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Showing Divisibility

Date: 07/12/98 at 20:42:44
From: Scott Mills
Subject: Congruence Theory

I am stumped. I must show that 7 divides 5^(2n) + 3(2^(2n+1)).  
How do I begin?


Scott Mills

Date: 07/13/98 at 18:21:08
From: Doctor Pete
Subject: Re: Congruence Theory

Hi Scott,

Since we want to show that this expression is divisible by 7, a good 
place to start is to write the expression in terms of multiples of 7. 
So we write:

     5^(2n) + 3(2^(2n+1)) = 25^n + 6(4^n)
                          = (3*7 + 4)^n + (7-1)(4^n)
                          = (3*7 + 4)^n + 7(4^n) - 4^n

Now, the Binomial Theorem applied to (3*7 + 4)^n shows that:

     (3*7 + 4)^n == 4^n (mod 7)

Here, == is used to mean "is congruent to." To see why, note that in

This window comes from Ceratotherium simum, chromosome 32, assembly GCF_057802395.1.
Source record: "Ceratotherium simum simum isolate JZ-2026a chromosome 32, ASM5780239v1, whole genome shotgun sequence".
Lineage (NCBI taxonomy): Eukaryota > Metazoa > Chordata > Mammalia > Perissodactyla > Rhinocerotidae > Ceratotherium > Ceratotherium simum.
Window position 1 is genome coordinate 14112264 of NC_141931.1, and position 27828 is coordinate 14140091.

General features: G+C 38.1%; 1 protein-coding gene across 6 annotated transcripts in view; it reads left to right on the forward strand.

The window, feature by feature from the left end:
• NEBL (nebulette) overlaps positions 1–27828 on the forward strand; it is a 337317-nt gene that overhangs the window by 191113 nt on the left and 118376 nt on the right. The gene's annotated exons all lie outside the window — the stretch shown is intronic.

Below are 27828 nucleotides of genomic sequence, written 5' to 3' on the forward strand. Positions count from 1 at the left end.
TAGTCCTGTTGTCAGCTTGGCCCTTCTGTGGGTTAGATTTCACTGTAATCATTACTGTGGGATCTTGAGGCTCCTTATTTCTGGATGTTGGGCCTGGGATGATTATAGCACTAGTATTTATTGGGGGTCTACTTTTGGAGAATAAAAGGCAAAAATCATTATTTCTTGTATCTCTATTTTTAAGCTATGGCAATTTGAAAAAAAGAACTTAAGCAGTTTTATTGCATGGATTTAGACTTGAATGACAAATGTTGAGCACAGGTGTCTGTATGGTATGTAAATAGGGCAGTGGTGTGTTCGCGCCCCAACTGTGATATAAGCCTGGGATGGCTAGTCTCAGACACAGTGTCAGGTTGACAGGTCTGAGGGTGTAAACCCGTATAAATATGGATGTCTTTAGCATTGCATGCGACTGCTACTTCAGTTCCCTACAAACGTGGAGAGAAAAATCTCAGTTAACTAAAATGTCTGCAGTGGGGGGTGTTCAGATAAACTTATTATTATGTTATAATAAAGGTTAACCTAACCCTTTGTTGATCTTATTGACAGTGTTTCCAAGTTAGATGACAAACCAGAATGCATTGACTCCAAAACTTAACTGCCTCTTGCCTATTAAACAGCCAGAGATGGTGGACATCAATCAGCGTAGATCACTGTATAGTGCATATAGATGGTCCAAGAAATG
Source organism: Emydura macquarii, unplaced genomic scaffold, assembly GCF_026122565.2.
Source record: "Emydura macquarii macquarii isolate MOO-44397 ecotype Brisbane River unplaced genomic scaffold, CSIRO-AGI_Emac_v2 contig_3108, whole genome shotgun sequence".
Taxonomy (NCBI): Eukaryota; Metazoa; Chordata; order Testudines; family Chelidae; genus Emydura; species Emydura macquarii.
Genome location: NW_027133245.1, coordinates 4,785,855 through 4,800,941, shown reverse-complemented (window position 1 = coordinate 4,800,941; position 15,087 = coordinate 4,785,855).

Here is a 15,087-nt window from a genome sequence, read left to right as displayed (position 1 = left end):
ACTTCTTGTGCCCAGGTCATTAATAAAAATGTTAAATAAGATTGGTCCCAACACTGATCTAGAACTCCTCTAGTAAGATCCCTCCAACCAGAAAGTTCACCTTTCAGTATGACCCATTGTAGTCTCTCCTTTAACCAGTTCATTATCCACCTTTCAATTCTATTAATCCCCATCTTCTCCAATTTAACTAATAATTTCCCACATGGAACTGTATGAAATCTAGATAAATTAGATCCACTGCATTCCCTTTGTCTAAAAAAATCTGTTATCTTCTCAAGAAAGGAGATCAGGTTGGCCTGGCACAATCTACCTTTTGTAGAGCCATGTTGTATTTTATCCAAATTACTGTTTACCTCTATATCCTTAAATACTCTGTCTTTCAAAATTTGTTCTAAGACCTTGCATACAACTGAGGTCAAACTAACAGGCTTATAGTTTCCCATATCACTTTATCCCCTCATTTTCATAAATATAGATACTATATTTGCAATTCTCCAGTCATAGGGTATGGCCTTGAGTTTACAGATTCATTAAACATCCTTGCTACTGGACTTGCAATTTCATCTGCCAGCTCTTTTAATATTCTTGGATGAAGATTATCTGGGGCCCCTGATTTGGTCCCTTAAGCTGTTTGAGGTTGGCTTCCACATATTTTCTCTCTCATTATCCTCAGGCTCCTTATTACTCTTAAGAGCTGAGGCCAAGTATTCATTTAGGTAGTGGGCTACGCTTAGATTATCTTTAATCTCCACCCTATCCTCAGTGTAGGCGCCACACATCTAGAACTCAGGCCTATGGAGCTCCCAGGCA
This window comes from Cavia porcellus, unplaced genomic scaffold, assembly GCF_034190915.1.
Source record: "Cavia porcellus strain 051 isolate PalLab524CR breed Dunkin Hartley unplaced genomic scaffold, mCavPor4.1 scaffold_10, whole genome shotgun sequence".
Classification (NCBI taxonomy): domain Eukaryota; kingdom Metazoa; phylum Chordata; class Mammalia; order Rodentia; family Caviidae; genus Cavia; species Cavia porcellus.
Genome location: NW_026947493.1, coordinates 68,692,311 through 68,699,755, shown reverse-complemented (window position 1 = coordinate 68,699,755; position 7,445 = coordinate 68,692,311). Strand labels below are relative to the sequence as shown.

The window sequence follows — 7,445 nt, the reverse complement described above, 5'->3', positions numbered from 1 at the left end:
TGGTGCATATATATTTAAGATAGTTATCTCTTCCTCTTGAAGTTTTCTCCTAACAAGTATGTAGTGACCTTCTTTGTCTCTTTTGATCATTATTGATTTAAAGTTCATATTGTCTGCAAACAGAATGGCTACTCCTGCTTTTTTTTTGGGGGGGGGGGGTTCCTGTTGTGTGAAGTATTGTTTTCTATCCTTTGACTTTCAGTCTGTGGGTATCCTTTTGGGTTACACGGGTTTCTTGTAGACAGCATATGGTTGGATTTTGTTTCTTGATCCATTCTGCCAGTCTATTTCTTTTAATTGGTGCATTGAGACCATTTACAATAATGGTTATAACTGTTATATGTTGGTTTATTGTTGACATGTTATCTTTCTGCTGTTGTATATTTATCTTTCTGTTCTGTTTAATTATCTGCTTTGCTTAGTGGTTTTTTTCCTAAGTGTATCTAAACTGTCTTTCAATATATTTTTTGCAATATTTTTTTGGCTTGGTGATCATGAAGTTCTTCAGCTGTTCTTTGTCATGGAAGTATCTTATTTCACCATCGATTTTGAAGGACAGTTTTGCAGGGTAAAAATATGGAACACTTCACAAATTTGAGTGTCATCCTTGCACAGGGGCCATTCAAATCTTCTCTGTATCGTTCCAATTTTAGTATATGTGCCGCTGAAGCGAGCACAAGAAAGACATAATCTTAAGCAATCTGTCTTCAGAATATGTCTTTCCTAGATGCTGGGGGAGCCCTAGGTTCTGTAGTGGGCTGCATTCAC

the binomial expansion of (x + y)^n, every term except y^n is 
divisible by x. Hence (x + y)^n == y^n (mod x).  Now, since 
7(4^n) == 0 (mod 7), we find that:

     (3*7 + 4)^n + 7(4^n) - 4^n == (4^n) + 0 - (4^n) (mod 7)
                                == 0 (mod 7)

This shows divisibility by 7. 

The idea of using the Binomial Theorem is a subtle one, but it is 
easily reasoned. There are other ways of solving the problem, I'm 
sure, but this was the first solution that came to mind.

Best wishes,

- Doctor Pete, The Math Forum
Check out our web site!   
Associated Topics:
High School Discrete Mathematics
High School Number Theory

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